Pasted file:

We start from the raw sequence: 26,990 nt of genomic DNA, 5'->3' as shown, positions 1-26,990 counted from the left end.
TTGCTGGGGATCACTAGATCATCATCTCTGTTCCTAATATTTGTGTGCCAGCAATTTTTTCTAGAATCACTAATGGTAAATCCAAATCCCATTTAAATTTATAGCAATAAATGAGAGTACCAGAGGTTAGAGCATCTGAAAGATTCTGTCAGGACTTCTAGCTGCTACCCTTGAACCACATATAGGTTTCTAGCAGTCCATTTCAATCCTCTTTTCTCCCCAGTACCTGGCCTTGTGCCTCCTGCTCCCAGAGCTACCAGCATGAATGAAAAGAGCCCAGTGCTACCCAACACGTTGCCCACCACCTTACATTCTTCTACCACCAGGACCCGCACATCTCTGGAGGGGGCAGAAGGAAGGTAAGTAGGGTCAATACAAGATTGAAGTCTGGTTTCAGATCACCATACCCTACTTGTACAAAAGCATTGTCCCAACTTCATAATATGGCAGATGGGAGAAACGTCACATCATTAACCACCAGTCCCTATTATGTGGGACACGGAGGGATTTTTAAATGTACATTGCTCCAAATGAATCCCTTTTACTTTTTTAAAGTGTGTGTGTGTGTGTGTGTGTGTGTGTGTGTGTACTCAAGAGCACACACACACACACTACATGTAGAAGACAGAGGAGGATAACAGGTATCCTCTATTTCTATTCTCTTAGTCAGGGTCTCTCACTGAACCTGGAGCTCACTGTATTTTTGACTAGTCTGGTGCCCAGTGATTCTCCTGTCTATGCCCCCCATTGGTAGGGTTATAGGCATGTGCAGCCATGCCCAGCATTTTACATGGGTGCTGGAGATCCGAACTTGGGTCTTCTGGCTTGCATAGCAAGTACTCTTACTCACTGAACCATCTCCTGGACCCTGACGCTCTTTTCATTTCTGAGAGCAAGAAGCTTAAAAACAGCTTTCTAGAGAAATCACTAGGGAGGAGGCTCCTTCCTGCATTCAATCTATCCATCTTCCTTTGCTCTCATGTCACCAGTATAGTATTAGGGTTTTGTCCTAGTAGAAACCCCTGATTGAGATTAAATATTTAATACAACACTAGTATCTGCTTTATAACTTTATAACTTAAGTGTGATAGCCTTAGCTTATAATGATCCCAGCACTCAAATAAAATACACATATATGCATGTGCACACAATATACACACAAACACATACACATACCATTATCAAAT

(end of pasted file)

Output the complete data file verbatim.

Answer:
We start from the raw sequence: 26,990 nt of genomic DNA, 5'->3' as shown, positions 1-26,990 counted from the left end.
TTGCTGGGGATCACTAGATCATCATCTCTGTTCCTAATATTTGTGTGCCAGCAATTTTTTCTAGAATCACTAATGGTAAATCCAAATCCCATTTAAATTTATAGCAATAAATGAGAGTACCAGAGGTTAGAGCATCTGAAAGATTCTGTCAGGACTTCTAGCTGCTACCCTTGAACCACATATAGGTTTCTAGCAGTCCATTTCAATCCTCTTTTCTCCCCAGTACCTGGCCTTGTGCCTCCTGCTCCCAGAGCTACCAGCATGAATGAAAAGAGCCCAGTGCTACCCAACACGTTGCCCACCACCTTACATTCTTCTACCACCAGGACCCGCACATCTCTGGAGGGGGCAGAAGGAAGGTAAGTAGGGTCAATACAAGATTGAAGTCTGGTTTCAGATCACCATACCCTACTTGTACAAAAGCATTGTCCCAACTTCATAATATGGCAGATGGGAGAAACGTCACATCATTAACCACCAGTCCCTATTATGTGGGACACGGAGGGATTTTTAAATGTACATTGCTCCAAATGAATCCCTTTTACTTTTTTAAAGTGTGTGTGTGTGTGTGTGTGTGTGTGTGTGTGTACTCAAGAGCACACACACACACACTACATGTAGAAGACAGAGGAGGATAACAGGTATCCTCTATTTCTATTCTCTTAGTCAGGGTCTCTCACTGAACCTGGAGCTCACTGTATTTTTGACTAGTCTGGTGCCCAGTGATTCTCCTGTCTATGCCCCCCATTGGTAGGGTTATAGGCATGTGCAGCCATGCCCAGCATTTTACATGGGTGCTGGAGATCCGAACTTGGGTCTTCTGGCTTGCATAGCAAGTACTCTTACTCACTGAACCATCTCCTGGACCCTGACGCTCTTTTCATTTCTGAGAGCAAGAAGCTTAAAAACAGCTTTCTAGAGAAATCACTAGGGAGGAGGCTCCTTCCTGCATTCAATCTATCCATCTTCCTTTGCTCTCATGTCACCAGTATAGTATTAGGGTTTTGTCCTAGTAGAAACCCCTGATTGAGATTAAATATTTAATACAACACTAGTATCTGCTTTATAACTTTATAACTTAAGTGTGATAGCCTTAGCTTATAATGATCCCAGCACTCAAATAAAATACACATATATGCATGTGCACACAATATACACACAAACACATACACATACCATTATCAAAT